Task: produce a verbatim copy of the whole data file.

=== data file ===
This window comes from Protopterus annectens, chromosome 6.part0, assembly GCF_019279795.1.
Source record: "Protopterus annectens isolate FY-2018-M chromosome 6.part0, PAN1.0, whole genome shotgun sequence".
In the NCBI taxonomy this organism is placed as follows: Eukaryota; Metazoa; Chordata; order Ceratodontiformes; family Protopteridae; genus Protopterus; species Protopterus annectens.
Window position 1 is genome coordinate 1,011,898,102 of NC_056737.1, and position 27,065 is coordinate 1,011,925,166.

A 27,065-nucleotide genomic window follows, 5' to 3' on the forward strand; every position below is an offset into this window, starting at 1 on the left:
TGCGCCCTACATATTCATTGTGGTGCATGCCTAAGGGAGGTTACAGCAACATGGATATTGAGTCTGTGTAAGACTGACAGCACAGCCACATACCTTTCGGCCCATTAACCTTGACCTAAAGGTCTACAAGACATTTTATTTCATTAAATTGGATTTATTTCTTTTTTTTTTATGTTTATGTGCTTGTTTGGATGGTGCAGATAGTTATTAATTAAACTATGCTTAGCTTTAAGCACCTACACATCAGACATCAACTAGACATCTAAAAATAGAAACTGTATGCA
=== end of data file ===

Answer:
This window comes from Protopterus annectens, chromosome 6.part0, assembly GCF_019279795.1.
Source record: "Protopterus annectens isolate FY-2018-M chromosome 6.part0, PAN1.0, whole genome shotgun sequence".
In the NCBI taxonomy this organism is placed as follows: Eukaryota; Metazoa; Chordata; order Ceratodontiformes; family Protopteridae; genus Protopterus; species Protopterus annectens.
Window position 1 is genome coordinate 1,011,898,102 of NC_056737.1, and position 27,065 is coordinate 1,011,925,166.

A 27,065-nucleotide genomic window follows, 5' to 3' on the forward strand; every position below is an offset into this window, starting at 1 on the left:
TGCGCCCTACATATTCATTGTGGTGCATGCCTAAGGGAGGTTACAGCAACATGGATATTGAGTCTGTGTAAGACTGACAGCACAGCCACATACCTTTCGGCCCATTAACCTTGACCTAAAGGTCTACAAGACATTTTATTTCATTAAATTGGATTTATTTCTTTTTTTTTTATGTTTATGTGCTTGTTTGGATGGTGCAGATAGTTATTAATTAAACTATGCTTAGCTTTAAGCACCTACACATCAGACATCAACTAGACATCTAAAAATAGAAACTGTATGCA